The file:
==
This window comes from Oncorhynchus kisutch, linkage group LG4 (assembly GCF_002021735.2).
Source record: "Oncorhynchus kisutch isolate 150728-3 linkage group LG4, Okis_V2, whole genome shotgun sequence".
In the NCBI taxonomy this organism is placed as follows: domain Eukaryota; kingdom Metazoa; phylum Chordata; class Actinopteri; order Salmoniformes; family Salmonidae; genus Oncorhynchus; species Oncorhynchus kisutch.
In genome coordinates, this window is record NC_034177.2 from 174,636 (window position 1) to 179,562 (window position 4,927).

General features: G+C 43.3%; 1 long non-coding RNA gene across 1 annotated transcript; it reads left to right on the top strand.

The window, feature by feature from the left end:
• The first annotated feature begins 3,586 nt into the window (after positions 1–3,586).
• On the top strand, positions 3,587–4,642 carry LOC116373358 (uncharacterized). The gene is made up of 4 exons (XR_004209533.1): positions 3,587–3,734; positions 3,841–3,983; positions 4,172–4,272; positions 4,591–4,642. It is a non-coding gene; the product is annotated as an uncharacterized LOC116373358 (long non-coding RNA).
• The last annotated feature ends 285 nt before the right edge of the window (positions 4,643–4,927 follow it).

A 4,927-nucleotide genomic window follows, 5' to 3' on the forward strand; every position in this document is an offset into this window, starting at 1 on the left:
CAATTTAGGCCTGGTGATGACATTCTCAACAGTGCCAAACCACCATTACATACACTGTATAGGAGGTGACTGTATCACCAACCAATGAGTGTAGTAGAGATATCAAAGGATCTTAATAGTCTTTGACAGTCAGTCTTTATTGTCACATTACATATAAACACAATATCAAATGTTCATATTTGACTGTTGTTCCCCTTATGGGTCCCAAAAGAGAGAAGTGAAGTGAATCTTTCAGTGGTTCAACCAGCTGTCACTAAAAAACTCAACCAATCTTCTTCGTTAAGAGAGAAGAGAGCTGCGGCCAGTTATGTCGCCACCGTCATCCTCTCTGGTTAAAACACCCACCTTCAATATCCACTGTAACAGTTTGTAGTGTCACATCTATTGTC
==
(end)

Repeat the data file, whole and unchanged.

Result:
This window comes from Oncorhynchus kisutch, linkage group LG4 (assembly GCF_002021735.2).
Source record: "Oncorhynchus kisutch isolate 150728-3 linkage group LG4, Okis_V2, whole genome shotgun sequence".
In the NCBI taxonomy this organism is placed as follows: domain Eukaryota; kingdom Metazoa; phylum Chordata; class Actinopteri; order Salmoniformes; family Salmonidae; genus Oncorhynchus; species Oncorhynchus kisutch.
In genome coordinates, this window is record NC_034177.2 from 174,636 (window position 1) to 179,562 (window position 4,927).

General features: G+C 43.3%; 1 long non-coding RNA gene across 1 annotated transcript; it reads left to right on the top strand.

The window, feature by feature from the left end:
• The first annotated feature begins 3,586 nt into the window (after positions 1–3,586).
• On the top strand, positions 3,587–4,642 carry LOC116373358 (uncharacterized). The gene is made up of 4 exons (XR_004209533.1): positions 3,587–3,734; positions 3,841–3,983; positions 4,172–4,272; positions 4,591–4,642. It is a non-coding gene; the product is annotated as an uncharacterized LOC116373358 (long non-coding RNA).
• The last annotated feature ends 285 nt before the right edge of the window (positions 4,643–4,927 follow it).

A 4,927-nucleotide genomic window follows, 5' to 3' on the forward strand; every position in this document is an offset into this window, starting at 1 on the left:
CAATTTAGGCCTGGTGATGACATTCTCAACAGTGCCAAACCACCATTACATACACTGTATAGGAGGTGACTGTATCACCAACCAATGAGTGTAGTAGAGATATCAAAGGATCTTAATAGTCTTTGACAGTCAGTCTTTATTGTCACATTACATATAAACACAATATCAAATGTTCATATTTGACTGTTGTTCCCCTTATGGGTCCCAAAAGAGAGAAGTGAAGTGAATCTTTCAGTGGTTCAACCAGCTGTCACTAAAAAACTCAACCAATCTTCTTCGTTAAGAGAGAAGAGAGCTGCGGCCAGTTATGTCGCCACCGTCATCCTCTCTGGTTAAAACACCCACCTTCAATATCCACTGTAACAGTTTGTAGTGTCACATCTATTGTC